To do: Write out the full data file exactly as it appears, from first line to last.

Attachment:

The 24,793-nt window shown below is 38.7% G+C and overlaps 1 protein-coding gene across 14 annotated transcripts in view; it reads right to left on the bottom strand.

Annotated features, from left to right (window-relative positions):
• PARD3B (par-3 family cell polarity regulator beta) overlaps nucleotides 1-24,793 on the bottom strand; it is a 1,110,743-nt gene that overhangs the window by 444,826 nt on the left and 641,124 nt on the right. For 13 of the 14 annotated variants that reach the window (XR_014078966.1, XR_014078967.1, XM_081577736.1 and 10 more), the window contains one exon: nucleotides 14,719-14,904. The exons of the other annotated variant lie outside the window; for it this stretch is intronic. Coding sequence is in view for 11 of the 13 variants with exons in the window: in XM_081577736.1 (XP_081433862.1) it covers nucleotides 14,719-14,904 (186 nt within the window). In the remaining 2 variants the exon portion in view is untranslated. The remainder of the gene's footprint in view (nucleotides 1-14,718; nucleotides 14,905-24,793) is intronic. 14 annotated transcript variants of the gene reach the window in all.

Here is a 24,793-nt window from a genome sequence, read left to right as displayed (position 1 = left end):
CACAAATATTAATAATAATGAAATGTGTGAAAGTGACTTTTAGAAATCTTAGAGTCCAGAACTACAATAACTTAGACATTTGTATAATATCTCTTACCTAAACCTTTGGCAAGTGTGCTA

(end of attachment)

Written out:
The 24,793-nt window shown below is 38.7% G+C and overlaps 1 protein-coding gene across 14 annotated transcripts in view; it reads right to left on the bottom strand.

Annotated features, from left to right (window-relative positions):
• PARD3B (par-3 family cell polarity regulator beta) overlaps nucleotides 1-24,793 on the bottom strand; it is a 1,110,743-nt gene that overhangs the window by 444,826 nt on the left and 641,124 nt on the right. For 13 of the 14 annotated variants that reach the window (XR_014078966.1, XR_014078967.1, XM_081577736.1 and 10 more), the window contains one exon: nucleotides 14,719-14,904. The exons of the other annotated variant lie outside the window; for it this stretch is intronic. Coding sequence is in view for 11 of the 13 variants with exons in the window: in XM_081577736.1 (XP_081433862.1) it covers nucleotides 14,719-14,904 (186 nt within the window). In the remaining 2 variants the exon portion in view is untranslated. The remainder of the gene's footprint in view (nucleotides 1-14,718; nucleotides 14,905-24,793) is intronic. 14 annotated transcript variants of the gene reach the window in all.

Here is a 24,793-nt window from a genome sequence, read left to right as displayed (position 1 = left end):
CACAAATATTAATAATAATGAAATGTGTGAAAGTGACTTTTAGAAATCTTAGAGTCCAGAACTACAATAACTTAGACATTTGTATAATATCTCTTACCTAAACCTTTGGCAAGTGTGCTA